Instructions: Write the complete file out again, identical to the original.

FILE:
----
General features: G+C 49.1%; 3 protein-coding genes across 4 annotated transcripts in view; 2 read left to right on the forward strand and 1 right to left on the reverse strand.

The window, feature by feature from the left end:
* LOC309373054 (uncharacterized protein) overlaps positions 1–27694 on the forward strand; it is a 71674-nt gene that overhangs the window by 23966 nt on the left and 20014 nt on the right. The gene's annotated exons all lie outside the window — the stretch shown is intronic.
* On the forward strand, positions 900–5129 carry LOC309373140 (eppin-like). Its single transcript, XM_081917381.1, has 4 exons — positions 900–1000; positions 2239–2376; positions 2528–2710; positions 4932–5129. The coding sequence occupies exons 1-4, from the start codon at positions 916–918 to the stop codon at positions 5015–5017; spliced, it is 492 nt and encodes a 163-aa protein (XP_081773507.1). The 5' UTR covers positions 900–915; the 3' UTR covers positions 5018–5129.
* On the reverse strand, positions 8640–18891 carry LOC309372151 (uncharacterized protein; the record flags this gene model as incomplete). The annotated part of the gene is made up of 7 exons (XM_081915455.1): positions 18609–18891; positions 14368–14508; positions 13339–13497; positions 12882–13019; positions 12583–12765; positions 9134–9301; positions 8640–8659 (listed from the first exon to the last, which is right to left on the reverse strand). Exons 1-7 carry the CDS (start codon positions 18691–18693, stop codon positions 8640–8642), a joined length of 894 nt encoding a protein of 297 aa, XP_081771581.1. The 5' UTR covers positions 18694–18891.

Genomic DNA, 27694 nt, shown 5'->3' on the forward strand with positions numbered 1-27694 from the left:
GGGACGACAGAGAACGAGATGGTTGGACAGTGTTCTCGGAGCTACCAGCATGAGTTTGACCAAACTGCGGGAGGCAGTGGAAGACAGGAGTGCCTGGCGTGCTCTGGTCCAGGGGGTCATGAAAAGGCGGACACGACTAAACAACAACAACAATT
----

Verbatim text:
General features: G+C 49.1%; 3 protein-coding genes across 4 annotated transcripts in view; 2 read left to right on the forward strand and 1 right to left on the reverse strand.

The window, feature by feature from the left end:
* LOC309373054 (uncharacterized protein) overlaps positions 1–27694 on the forward strand; it is a 71674-nt gene that overhangs the window by 23966 nt on the left and 20014 nt on the right. The gene's annotated exons all lie outside the window — the stretch shown is intronic.
* On the forward strand, positions 900–5129 carry LOC309373140 (eppin-like). Its single transcript, XM_081917381.1, has 4 exons — positions 900–1000; positions 2239–2376; positions 2528–2710; positions 4932–5129. The coding sequence occupies exons 1-4, from the start codon at positions 916–918 to the stop codon at positions 5015–5017; spliced, it is 492 nt and encodes a 163-aa protein (XP_081773507.1). The 5' UTR covers positions 900–915; the 3' UTR covers positions 5018–5129.
* On the reverse strand, positions 8640–18891 carry LOC309372151 (uncharacterized protein; the record flags this gene model as incomplete). The annotated part of the gene is made up of 7 exons (XM_081915455.1): positions 18609–18891; positions 14368–14508; positions 13339–13497; positions 12882–13019; positions 12583–12765; positions 9134–9301; positions 8640–8659 (listed from the first exon to the last, which is right to left on the reverse strand). Exons 1-7 carry the CDS (start codon positions 18691–18693, stop codon positions 8640–8642), a joined length of 894 nt encoding a protein of 297 aa, XP_081771581.1. The 5' UTR covers positions 18694–18891.

Genomic DNA, 27694 nt, shown 5'->3' on the forward strand with positions numbered 1-27694 from the left:
GGGACGACAGAGAACGAGATGGTTGGACAGTGTTCTCGGAGCTACCAGCATGAGTTTGACCAAACTGCGGGAGGCAGTGGAAGACAGGAGTGCCTGGCGTGCTCTGGTCCAGGGGGTCATGAAAAGGCGGACACGACTAAACAACAACAACAATT